In a room just off Barnet Highway we talk about kindness amid grief and a Christmas gala amid a pandemic. The conversation is pleasant, cheerful even – and then someone states the obvious.
“Guess what?” Jaimie Jeon asks.
Without leaving much time for a response, the Crossroads Hospice special events coordinator answers her own question.
“You’re going to die.”
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It’s not exactly a joke even though Jeon, like everyone at the hospice society, is funny. It’s not a threat either, merely a statement of fact. Something that can’t be escaped. However, it can be acted upon.
This Saturday, Crossroads Hospice Society is holding a virtual fundraising gala called: I’ll Be Home for Christmas…Again?
It’s one of the events that drives the care they provide. And for the second year in a row they’re planning to do it virtually as COVID-19 – as it has with so many things – upended operations at Crossroads.
Janice: ‘Some kind of new normal’
It was sometime after the lockdowns but before the vaccines that Janice Boyle decided to make a switch.
After decades working in poverty reduction Boyle opted to do something a little different and accepted a job as executive director of Crossroads Hospice Society.
“I’m not sure quite what possessed me,” she says with a grin.
It was her third day on the job that she attended her first board meeting. That’s where she got a glimpse of the hole the society was falling into.
The Crossroads Thrift Store had been closed for three months. Both their Christmas gala and their Hike for Hospice fundraisers needed to become virtual.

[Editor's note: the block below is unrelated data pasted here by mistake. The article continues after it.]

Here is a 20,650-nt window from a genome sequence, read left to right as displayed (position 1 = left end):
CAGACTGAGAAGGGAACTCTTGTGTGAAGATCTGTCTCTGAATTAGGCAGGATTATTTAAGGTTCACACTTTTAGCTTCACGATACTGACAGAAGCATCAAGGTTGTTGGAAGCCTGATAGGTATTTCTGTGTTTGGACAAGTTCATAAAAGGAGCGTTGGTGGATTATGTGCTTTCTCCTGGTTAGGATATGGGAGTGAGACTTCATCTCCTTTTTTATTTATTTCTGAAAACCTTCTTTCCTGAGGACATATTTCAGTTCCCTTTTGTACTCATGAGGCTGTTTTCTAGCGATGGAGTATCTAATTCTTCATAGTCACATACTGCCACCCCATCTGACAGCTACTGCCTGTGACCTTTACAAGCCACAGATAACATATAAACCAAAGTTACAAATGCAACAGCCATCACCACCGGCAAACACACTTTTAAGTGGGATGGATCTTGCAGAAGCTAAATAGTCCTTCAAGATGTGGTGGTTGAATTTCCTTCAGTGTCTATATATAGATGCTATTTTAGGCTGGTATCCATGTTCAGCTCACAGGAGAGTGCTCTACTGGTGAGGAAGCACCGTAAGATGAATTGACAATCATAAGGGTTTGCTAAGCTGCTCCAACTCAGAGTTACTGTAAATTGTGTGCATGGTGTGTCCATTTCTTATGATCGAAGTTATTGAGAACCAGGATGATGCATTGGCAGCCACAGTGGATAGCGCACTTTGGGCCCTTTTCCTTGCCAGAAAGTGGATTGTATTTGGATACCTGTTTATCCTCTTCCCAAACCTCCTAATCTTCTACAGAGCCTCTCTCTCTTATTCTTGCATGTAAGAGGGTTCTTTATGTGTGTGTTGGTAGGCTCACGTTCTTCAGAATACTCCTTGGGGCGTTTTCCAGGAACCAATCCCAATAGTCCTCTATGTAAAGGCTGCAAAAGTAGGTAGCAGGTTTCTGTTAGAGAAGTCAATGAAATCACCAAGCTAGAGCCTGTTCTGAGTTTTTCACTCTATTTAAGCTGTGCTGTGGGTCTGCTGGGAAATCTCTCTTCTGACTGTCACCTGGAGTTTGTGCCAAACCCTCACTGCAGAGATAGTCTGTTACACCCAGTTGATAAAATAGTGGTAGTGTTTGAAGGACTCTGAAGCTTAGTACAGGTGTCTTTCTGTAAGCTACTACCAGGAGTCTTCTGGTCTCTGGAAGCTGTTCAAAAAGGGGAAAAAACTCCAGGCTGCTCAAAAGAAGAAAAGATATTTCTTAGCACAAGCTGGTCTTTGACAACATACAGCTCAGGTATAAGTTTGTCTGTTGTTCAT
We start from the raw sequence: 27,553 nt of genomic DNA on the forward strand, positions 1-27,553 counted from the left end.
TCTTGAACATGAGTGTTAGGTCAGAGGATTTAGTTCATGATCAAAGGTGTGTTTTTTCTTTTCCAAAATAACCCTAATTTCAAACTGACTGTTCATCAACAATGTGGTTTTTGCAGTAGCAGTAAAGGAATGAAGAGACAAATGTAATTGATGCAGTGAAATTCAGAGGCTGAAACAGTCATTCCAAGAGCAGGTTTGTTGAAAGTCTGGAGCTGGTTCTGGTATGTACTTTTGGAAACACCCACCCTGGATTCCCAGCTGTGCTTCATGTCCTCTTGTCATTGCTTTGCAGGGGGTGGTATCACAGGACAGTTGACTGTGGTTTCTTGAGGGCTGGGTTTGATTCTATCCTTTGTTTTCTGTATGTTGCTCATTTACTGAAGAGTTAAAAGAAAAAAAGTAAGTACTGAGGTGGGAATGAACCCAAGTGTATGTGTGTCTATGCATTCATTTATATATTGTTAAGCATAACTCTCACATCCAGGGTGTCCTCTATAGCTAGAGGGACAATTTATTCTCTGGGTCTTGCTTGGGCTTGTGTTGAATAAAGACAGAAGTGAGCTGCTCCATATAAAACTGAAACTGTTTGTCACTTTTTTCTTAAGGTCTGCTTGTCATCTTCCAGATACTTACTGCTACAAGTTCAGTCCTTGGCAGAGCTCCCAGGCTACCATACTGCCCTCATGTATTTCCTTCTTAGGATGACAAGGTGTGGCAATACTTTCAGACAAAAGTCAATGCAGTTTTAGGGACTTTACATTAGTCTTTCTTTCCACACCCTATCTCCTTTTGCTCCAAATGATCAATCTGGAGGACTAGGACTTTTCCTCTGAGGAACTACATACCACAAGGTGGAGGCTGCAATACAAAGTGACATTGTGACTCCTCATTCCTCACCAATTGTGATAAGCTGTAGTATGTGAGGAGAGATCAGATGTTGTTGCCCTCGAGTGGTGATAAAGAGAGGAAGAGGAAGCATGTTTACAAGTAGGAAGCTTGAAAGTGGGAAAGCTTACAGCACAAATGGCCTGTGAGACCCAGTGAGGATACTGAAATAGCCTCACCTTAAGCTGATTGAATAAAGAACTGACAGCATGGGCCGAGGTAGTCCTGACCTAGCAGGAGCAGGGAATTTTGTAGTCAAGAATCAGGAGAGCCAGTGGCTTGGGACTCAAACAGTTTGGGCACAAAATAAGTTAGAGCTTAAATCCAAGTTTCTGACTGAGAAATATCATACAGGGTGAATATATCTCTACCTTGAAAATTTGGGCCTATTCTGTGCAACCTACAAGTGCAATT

“We had no experience at virtual events,” Boyle notes. “All of our traditional ways of raising revenue had disappeared on us.”
All told, the projection was for a deficit ranging from $200,000 to $250,000.
“It’s a huge portion of our budget so it was scary,” Boyle says.
Besides their newly virtual events the society tried to bolster the thrift store with online sales and Jeon, working off her iPhone, became special events manager/in-house videographer.
But amid the push to upgrade and modernize, their bricks and mortar store started generating record sales and so, by the end of the year, they were just shy of break even.
But while they solved one problem, another was burgeoning.
“And then in our hospice . . . that was a bit of a nightmare, to be honest,” Boyle says.
Grief in the age of social distancing
Many of the things that make the hospice special: musicians, flower delivery, the small comforts for patients – are the work of volunteers.
“The moment you get out of the elevator there’s that warmth that you feel,” Jeon notes.
But – due to the risk of COVID-19 transmission – the volunteers weren’t allowed into hospice. Cooks and cleaners, some of whom worked at multiple institutions, were also restricted.
“All of a sudden we had huge staffing issues,” Boyle says, recalling the period when administrators and managers were left to handle the cooking, cleaning, serving and laundry.
Before the pandemic, the hospice was a place where patients with a week to live would end up staying months, Jeon says.
During the pandemic, those stays got shorter.
“People were putting off coming to hospice as long as possible,” Boyle says.
Before COVID-19, family members would get two key fobs and visit their loved ones any time of night or day. Now visits are restricted to certain hours and limited to two people at a time.
The families have been understanding, Jeon and Boyle say. Still, it’s heartbreaking, Jeon says.
“We’re doing the best that we can but it’s just not the same,” Jeon says.
They used to offer specialty meals on short notice or arrange wine tastings or trips to the movies. And they still can, to an extent. But more often the gatherings are smaller, re-creations of the desired experience.